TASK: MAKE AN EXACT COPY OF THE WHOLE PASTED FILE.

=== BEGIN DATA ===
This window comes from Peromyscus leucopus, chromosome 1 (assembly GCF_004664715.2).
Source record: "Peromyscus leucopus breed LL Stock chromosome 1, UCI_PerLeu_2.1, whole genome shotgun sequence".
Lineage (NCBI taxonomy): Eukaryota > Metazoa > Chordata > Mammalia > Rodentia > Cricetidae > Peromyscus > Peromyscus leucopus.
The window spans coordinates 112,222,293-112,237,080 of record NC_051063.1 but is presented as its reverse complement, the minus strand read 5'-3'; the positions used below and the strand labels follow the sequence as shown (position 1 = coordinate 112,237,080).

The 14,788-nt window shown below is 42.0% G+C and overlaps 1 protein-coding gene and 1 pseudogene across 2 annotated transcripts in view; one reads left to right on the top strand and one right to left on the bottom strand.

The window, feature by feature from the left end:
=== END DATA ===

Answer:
This window comes from Peromyscus leucopus, chromosome 1 (assembly GCF_004664715.2).
Source record: "Peromyscus leucopus breed LL Stock chromosome 1, UCI_PerLeu_2.1, whole genome shotgun sequence".
Lineage (NCBI taxonomy): Eukaryota > Metazoa > Chordata > Mammalia > Rodentia > Cricetidae > Peromyscus > Peromyscus leucopus.
The window spans coordinates 112,222,293-112,237,080 of record NC_051063.1 but is presented as its reverse complement, the minus strand read 5'-3'; the positions used below and the strand labels follow the sequence as shown (position 1 = coordinate 112,237,080).

The 14,788-nt window shown below is 42.0% G+C and overlaps 1 protein-coding gene and 1 pseudogene across 2 annotated transcripts in view; one reads left to right on the top strand and one right to left on the bottom strand.

The window, feature by feature from the left end: